Monday, August 13

The Wakeup Call - "Think About It Series"

The Wakeup Call

(Excerpt from his book – “Evil Invades Sanctuary”)

“Get your people out of the building or I will bring it down -- I have the explosives, and I will do it now!” As his profanities boomed through the big lobby, I saw the initial expressions of bewilderment from those around him. Then they began running out of the building as he undressed, revealing ominous ink scribbles on his bare upper torso -- instructions to the coroner regarding his body when the day was done.

As I witnessed his rage, I kept a watchful eye on the Walther pistol in his right hand and a pile of stuffed green military packs on the floor in front of him, in which he claimed were enough explosives to destroy the building. I could see what appeared to be small white wires going from the loaded pack material to a trigger device in his unstable left hand. He had taken two female receptionists hostage; I will never forget the way the women trembled. It was obvious this was no joke, and equally clear that my day’s priorities had just been changed.

It wasn’t the kind of scene one would typically see or hear in the normally peaceful lobby of Focus on the Family, a non-profit ministry intended to provide hope to families through biblical principles.

I worked for Focus through the development and construction of their campus in Colorado Springs. We had just finished the installation of a new panic alert system when this incident happened. When the alert sounded on my radio, I thought a receptionist was checking to see what would happen if she activated it.

Life is full of details which may not fit the larger narrative. Adrenaline burns some things into memory, distorts some, and loses some after a significant emotional event. That morning I had ripped my pants out. Too busy to go home, I called my wife to bring me another pair. Laughing, she discretely picked me up behind one of the buildings. After changing clothes in the mini-van, we went to lunch. We kissed goodbye as she dropped me back off at Focus at 1:10 PM.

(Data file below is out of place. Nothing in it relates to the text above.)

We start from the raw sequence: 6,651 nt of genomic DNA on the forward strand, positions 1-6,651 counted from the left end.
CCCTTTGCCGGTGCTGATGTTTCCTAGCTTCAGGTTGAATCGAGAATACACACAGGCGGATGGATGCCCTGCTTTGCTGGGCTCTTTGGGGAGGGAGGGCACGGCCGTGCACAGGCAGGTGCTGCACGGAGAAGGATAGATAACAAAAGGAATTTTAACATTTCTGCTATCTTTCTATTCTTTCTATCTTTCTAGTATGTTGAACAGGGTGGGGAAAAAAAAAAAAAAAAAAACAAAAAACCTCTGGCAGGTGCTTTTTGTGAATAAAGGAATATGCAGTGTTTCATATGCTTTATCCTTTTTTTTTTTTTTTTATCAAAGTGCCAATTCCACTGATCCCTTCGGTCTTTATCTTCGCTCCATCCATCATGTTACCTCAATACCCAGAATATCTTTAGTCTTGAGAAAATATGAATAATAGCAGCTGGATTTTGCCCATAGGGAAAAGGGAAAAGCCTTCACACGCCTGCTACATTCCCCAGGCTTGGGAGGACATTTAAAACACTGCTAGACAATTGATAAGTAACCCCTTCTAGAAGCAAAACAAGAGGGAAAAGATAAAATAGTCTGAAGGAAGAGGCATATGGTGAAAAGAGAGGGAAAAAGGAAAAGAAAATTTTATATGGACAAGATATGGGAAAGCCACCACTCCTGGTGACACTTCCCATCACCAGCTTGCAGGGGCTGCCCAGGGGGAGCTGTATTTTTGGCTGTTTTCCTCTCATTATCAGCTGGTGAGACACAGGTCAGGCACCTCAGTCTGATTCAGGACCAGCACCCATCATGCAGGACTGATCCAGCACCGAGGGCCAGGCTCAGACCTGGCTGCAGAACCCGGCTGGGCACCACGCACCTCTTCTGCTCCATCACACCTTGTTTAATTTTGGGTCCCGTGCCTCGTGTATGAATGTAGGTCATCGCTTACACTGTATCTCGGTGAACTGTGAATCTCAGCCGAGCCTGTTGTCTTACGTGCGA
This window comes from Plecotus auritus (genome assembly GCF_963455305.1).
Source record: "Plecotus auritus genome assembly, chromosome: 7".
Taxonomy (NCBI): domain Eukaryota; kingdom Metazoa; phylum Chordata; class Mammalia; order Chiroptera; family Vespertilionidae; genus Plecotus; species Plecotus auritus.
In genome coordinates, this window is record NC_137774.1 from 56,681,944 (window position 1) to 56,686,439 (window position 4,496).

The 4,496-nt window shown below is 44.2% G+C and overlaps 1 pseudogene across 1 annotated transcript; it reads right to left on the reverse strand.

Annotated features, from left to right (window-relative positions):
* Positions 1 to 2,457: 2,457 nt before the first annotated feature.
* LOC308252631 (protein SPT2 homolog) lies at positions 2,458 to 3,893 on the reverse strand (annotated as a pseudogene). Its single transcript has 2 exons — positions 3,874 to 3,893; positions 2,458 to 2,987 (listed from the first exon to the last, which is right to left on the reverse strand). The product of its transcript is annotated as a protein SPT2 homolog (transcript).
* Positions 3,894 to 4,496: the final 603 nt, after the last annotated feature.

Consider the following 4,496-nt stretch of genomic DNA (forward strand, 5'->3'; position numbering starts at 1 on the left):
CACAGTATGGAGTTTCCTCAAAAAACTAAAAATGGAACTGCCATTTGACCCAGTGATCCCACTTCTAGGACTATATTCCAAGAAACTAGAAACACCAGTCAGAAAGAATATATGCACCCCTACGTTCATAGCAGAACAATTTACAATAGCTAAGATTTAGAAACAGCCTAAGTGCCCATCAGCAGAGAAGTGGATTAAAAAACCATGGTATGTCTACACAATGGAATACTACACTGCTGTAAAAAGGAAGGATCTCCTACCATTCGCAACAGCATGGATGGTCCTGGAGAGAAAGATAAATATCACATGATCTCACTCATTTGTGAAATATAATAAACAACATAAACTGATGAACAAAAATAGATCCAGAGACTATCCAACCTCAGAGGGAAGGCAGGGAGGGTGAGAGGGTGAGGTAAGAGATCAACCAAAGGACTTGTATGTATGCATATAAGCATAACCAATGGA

Seventeen minutes later, my radio alarm sounded.

I am sure there are many who can recall similar stories of what they were doing before the day changed. In Colorado Springs, many were going about their business with no clue that an angry man awoke that morning, deciding “this is the day.”

Perhaps as he lit the first marijuana joint in his apartment, the receptionists – who would later become his hostages – were straightening the reception counter so it would look nice for the day’s guests. As he began writing those eerie messages on his skin, Focus employees in accounting, shipping, broadcasting and other departments were assuming their normal routines. As he was walking the last miles from where the taxi dropped him off, parents were walking their children through the Focus on the Family story-book rooms filled with pictures of “Mr. Whitaker” and the other familiar child entertainment characters.

He walked past a gardener who smiled and greeted him as she was weeding a flower bed. He passed by without a word as the soundtrack of “Natural Born Killers” hammered his mind through his Walkman’s earphones. None of us had any way of knowing what plans were developing against us.

Just because we didn’t know the details didn’t mean we were unprepared. Procedures were in place, initial responders trained, and an automatic alert system established. Most importantly, we were not na├»ve about the possibilities.

Though the investigation revealed he had planned the attack for years, there were some things the gunman did not know that day. He did not know about a memo that had been written exactly one year earlier, on May 2nd, 1995. Prompted by an internal investigation following the April 19th Oklahoma City bombing, that memo requested some simple security upgrades. The panic alert system was one of those upgrades.

And the gunman did not know that this day -- May 2nd, 1996 -- was the National Day of Prayer.

Think About it:

  • Attacks start on an otherwise normal day.
  • Focus didn’t look like “security central” then and it doesn’t now. You do not have to resemble Fort Knox to have a good foundation of readiness.
  •  Pay attention to things happening to other congregations. An abuse scandal in Texas, theft of air-conditioning copper on the west coast, or a shooting at a Sikh Temple in Wisconsin should get your attention just as the Oklahoma City bombing had gotten ours at Focus. Consider them as lessons learned.
  • Don Francisco was a popular Christian singer for a while. He sang a song about Jehoshaphat in which he ended with a claim that God “could have used the dog next door if He’d been so inclined”. Whatever level of readiness you accomplish, always understand that your safety will truly be from God – not accredited to your finest accomplishment. But let Him use you.

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